Forum home Plants

overwintering tender plants

I have brought indoors some tender plants including Coleus, Delosperma, Heuchera and Kalanchoe.
I am wondering if such plants plants need any watering over winter?


  • fidgetbonesfidgetbones Posts: 16,685
    Coleus definitely will.  Heuchera may die down completely, keep just damp. Delosperma and Kalanchoe keep on the dryish side, unless you have them in a very warm , bright place, in which case keep watering.
  • FairygirlFairygirl Posts: 52,081
    Heucheras are totally hardy - they don't need protection Des  :)
    I don't know anything about the others as I don't grow them, but most plants require little watering over winter, especially those like drier conditions anyway  :)
    It's a place where beautiful isn't enough of a word....

    I live in west central Scotland - not where that photo is...
  • Heucheras are tough Hardy perennials leave them outside. Coleus drink gallons even in winter I wait until mine start to flag then plunge them in a bowl of water until  they can take up anymore. The other two keep on the dry side I only offer water every 3-4 weeks again I stand them in a bowl let they take up what they want and then drain them. Don't let them have water sitting in the bottom  of their containers. 
  • FairygirlFairygirl Posts: 52,081
    That's interesting re the coleus, tessa and fidget. I grow none of those plants so wouldn't really have a clue about them.
    Are coleus not annual plants - or do you overwinter them for next year somewhere warm?
    It's a place where beautiful isn't enough of a word....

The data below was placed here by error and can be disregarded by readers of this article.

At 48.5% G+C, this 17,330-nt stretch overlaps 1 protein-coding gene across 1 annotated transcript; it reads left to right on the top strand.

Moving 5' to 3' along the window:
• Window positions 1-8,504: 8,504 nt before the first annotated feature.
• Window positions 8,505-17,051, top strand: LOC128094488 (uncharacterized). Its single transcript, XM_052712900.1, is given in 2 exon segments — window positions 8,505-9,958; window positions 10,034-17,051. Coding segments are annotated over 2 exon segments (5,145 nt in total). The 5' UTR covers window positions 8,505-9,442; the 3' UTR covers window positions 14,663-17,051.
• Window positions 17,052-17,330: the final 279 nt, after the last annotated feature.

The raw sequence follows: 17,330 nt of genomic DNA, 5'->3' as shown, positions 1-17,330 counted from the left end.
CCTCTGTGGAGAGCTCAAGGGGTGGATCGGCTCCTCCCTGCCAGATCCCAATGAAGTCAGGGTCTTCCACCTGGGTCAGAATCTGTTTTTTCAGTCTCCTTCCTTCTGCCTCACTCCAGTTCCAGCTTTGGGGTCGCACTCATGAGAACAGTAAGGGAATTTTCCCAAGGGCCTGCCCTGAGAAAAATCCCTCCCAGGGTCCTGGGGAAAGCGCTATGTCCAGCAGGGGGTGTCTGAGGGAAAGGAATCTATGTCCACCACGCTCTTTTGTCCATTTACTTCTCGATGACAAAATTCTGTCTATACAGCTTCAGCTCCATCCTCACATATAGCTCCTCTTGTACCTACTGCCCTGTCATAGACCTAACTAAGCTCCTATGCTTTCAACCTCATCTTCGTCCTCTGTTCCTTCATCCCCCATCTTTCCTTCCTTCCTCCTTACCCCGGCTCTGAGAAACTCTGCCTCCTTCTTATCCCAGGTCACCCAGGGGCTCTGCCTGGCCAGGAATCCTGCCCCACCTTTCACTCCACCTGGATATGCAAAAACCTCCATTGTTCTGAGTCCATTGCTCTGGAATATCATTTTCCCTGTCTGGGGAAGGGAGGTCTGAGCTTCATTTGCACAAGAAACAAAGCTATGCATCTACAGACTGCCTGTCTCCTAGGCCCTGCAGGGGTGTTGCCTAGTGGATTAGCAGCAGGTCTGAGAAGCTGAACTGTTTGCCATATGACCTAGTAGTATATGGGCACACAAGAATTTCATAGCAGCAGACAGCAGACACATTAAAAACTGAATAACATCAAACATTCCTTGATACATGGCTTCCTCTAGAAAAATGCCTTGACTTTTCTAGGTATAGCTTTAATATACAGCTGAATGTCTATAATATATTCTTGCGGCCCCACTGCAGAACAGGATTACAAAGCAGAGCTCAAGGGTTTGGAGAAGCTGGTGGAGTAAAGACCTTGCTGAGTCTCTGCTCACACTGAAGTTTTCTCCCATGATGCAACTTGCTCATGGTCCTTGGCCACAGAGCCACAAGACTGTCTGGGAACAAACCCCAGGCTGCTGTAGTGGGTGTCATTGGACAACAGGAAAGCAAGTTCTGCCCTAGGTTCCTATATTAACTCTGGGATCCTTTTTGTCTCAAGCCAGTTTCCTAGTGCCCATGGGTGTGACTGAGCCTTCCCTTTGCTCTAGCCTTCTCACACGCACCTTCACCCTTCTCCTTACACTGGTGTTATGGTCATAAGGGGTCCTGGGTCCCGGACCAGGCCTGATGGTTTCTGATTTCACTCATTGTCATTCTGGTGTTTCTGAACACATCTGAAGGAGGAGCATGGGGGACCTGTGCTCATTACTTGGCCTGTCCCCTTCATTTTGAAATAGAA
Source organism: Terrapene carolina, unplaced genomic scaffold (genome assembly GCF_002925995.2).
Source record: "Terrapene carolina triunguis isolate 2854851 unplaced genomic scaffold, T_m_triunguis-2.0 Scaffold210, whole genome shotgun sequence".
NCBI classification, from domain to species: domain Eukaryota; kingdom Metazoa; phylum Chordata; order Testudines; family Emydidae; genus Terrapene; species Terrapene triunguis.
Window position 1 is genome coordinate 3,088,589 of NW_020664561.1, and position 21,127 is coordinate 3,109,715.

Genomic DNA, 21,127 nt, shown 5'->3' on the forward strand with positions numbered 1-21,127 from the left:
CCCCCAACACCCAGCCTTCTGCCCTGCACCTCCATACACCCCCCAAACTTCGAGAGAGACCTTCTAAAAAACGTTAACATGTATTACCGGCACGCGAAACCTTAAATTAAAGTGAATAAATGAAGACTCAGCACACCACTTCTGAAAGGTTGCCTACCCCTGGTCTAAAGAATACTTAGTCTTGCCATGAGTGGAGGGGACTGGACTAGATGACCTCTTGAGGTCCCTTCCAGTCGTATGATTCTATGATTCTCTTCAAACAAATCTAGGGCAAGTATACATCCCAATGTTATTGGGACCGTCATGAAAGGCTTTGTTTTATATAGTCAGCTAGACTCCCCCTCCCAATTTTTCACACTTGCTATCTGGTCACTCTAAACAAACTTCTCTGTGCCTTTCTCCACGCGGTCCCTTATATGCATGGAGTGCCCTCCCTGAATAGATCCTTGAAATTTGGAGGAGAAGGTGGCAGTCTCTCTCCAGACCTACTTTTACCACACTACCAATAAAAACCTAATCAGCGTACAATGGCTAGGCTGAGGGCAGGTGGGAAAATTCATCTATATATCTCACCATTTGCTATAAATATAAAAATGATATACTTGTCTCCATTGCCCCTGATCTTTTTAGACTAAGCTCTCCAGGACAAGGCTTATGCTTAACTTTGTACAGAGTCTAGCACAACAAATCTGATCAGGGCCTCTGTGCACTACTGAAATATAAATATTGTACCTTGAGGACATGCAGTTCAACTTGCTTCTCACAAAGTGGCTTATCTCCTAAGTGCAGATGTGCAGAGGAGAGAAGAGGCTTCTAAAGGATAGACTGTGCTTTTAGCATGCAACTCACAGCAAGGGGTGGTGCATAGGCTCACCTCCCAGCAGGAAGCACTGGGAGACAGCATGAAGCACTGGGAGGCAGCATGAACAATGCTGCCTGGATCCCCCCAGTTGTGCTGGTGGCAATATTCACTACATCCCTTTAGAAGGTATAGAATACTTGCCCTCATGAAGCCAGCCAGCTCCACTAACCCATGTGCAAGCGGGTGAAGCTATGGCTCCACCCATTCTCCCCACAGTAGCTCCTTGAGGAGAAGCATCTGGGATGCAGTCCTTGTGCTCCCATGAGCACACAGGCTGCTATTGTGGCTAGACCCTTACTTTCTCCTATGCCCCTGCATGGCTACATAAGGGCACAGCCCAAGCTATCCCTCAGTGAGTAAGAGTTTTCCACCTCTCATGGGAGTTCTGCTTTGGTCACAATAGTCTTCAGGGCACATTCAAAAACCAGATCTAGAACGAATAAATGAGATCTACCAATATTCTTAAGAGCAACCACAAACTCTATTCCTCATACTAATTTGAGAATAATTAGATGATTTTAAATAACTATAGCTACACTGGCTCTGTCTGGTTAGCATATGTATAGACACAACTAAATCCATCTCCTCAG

I live in west central Scotland - not where that photo is...
  • Coleus is a funny one most varieties are described  as tender perennials  so in the garden, as bedding,most people treat them as annuals.  But they can be grown as houseplants  and you can take cuttings from your garden ones before dumping them and overwinter the cuttings to start your display next year.  I use them as houseplants  just keeping an eye out for mealy bugs etc which love them. Picture attached is on my windowsill. 
  • DovefromaboveDovefromabove Posts: 83,845
    I would cut the coleus hard back, putting the offcuts in water where they will develop roots and you can then pot them up and grow them on for new plants the following year.

    The original 'mother plant' will grow new shoots and leaves, but the leaves in the second and following years are never as big and gorgeous as in the first year IME ... that's why it's good to propagate new plants.

    If you don't cut the mother plant back it'll react to the lower light levels in the winter by growing long, straggly and pale. 

    Gardening in Central Norfolk on improved gritty moraine over chalk ... free-draining.

  • Thanks  @Dovefromabove it has got too big for its boots and I  will do as you suggested  x
Sign In or Register to comment.